The New Golden Age Of Metal, The Complete Interviews

Yes, there really is a cartoon character on the cover of the April 2010 issue of Bass Player. But that’s no ordinary animated dude; it’s William Murderface of the quantruple- platinum, über-brutal metal band Dethklok, an act so big that their record sales can affect the economies of major Western countries for good or ill.
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By Bryan Beller

Yes, there really is a cartoon character on the cover of the April 2010 issue of Bass Player. But that’s no ordinary animated dude; it’s William Murderface of the quantruple- platinum, über-brutal metal band Dethklok, an act so big that their record sales can affect the economies of major Western countries for good or ill. What, you’re not happy to see a cartoon act taking over the world? Listen here, friend: When your band moves the merch like Murderface does, we’ll talk.

In all seriousness, why is he on the cover? And stranger yet, why did we interview a “bassist” who originates from a television show (Metalocalypse, on Cartoon Network’s Adult Swim programming)? Because right now metal is simply huge, and bassists in modern metal are stepping up to the plate big-time—bursting through even the most dense mixes, and pushing the perceived boundaries of bass further than ever before.

We’re not just talking about accessible, formulaic tunes with heavy guitars and chugging eighth-note bass lines. Today’s “mainstream,” commercially successful metal is increasingly more crushing, uncompromising, challenging, and esoteric. Songs and arrangements have a depth and breadth that reach far beyond metal. The bassists featured in this story are drawing from jazz, hardcore punk, fusion, ska, rock, blues, classic metal, Latin, Arabic music, and who knows what else. Even the bands keeping it relatively simple feature bass lines—and new standards in aggressive bass tones—that blow preconceived notions of metal bassists as second-class musical citizens to smithereens.

While a story on today’s metal bass community could easily dominate a whole issue, we could only focus on ten bassists—okay, eleven counting Murderface. Ever wonder what the difference is between death metal, black metal, and progressive metal? Jump to the metal subgenre primer to get caught up on the jargon. So, with no remorse, but with one disclaimer—that this writer is the bassist for the live Dethklok shows, and was assigned this article by Bass Player’s editorial staff—let’s talk to ten of the bassists helping to create The New Golden Age Of Metal...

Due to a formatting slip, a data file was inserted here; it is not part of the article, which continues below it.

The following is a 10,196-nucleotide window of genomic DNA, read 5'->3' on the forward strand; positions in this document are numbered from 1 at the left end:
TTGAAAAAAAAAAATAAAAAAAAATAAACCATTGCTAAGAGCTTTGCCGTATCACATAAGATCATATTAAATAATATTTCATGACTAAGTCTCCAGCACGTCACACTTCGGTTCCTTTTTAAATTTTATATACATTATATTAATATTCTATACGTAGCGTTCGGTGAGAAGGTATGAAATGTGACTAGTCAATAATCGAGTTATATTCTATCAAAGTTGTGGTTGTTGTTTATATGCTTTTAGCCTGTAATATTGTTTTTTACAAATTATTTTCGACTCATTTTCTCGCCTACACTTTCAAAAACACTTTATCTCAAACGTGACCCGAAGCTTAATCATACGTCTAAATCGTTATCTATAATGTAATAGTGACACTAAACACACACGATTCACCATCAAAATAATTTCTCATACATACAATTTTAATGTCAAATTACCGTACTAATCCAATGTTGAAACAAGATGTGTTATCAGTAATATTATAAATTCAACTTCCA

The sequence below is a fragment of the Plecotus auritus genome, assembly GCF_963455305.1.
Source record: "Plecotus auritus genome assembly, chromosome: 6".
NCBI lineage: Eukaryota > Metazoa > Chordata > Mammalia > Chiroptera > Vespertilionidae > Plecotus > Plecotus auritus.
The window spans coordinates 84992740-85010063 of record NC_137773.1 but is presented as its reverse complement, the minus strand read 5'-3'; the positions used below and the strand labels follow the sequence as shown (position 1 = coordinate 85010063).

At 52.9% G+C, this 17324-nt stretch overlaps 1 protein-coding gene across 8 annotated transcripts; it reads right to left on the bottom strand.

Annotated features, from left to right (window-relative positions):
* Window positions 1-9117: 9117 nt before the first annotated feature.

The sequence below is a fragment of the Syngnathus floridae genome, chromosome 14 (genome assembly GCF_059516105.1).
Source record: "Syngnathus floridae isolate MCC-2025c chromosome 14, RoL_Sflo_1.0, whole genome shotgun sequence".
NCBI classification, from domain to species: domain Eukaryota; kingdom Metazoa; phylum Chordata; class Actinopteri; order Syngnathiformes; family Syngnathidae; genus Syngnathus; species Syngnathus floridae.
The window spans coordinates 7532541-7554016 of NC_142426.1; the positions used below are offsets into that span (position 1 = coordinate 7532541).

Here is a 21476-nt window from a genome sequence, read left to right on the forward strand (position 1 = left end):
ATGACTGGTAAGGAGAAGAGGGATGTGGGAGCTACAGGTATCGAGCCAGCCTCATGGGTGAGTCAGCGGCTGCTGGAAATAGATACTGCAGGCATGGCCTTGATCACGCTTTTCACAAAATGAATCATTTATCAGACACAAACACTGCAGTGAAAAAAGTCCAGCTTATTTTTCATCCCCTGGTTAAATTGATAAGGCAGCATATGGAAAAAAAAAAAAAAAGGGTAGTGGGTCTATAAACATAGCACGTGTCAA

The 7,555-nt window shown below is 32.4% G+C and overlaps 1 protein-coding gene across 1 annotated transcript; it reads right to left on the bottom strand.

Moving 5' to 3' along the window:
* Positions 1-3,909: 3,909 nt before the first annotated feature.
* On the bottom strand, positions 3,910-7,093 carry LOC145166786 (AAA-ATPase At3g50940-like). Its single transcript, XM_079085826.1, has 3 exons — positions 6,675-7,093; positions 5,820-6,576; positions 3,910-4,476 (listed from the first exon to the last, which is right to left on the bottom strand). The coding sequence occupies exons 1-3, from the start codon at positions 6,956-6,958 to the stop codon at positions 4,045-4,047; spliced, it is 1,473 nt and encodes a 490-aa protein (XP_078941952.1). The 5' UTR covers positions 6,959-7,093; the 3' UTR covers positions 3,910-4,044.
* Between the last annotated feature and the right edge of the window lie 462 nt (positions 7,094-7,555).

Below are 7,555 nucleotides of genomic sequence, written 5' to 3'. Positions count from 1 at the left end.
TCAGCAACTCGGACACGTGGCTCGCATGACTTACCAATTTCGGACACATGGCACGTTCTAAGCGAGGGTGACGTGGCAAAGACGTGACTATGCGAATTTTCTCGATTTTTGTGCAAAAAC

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John Campbell of Lamb Of God

 Honestly, I never saw the bass and was like, “I’m going to play bass.” I had friends [and] the opportunity to play music came up…they had a house with stuff set up, and I was playing my friend’s drums with his roommates and the bass playin’ roommate took off for the summer. My friends whose drums they were was like, “Hey, why don’t you just let me play my drums and you can play Mike’s bass rig.” And that was when I was 18, and that’s how I ended up playing bass.

Steve DiGiorgio, Extreme Metal Session Ace

 I just gradually became this “session player.” I love it. I don't care what it's called, I'm just so happy to just plug in and jam with somebody else. ‘Cause everyone has killer ideas, no matter what level of musician or what age of band they are, there's always something new and killer about playing with someone different, and as long as they keep giving me the chance to keep doing it, I'll keep doing it.

William Murderface Of Dethklok

You can’t put into words what I do. It’s like asking Robert DeNiro how to act, or why George Burns was a comedy genius. I mean, we’ve just got the goods. There’s no secret formula. And I’m sure all the sad struggling bassists out there will read this hoping for the secret to being an amazing bass player like me, and there isn’t one and then they’ll kill themselves.

More Metal Mastery!

 The ten players (and one cartoon character) featured in Bass Player's April 2010 Golden Age of Metal article represent the beginning of the revolution in metal bass. Here’s a list of other bassists and bands to check out, with an admitted bias toward those you may not yet know about. Even this list is incomplete (no murderous threats due to omission, please, unless it’s a song lyric)—but it’s a place to start. Use the interwebs to go forth and listen.

Liam Wilson of The Dillinger Escape Plan

 I’ve always loved to cop the Jaco punk-jazz stuff or like, you know, fusion-metal or something like that. I really abhor the whole sub-categorizing thing, but I definitely feel like my band is a mix of like really fusion-y stuff, really metal stuff, thrashier metal stuff, and a little bit of melodic pop, poppier sensibility, [with a] kind of punk attitude? I don’t know.

Juan Alderete : Shining In The Relative : Simplicity Of Octahedron

NO ONE CAN REASONABLY SAY THAT JUAN Alderete’s body of work with renowed experimental rock act the Mars Volta is insufficiently challenging. Their previous record was infamously marred by personnel changes, equipment failures, mental breakdowns, and even a studio flood, and yet the chaotic density and unapologetic freneticism of The Bedlam In Goliath smashed enough musical boundaries to earn the band a Grammy. Their latest, Octahedron, is a deliberate step towards a relatively simpler sonic and musical landscape, and while the famously speed-endowed Alderete can power it out with anyone, it’s in this clearer, cleaner context that his myriad tones (check out that list of effects!), grooves and ideas shine more brightly than ever.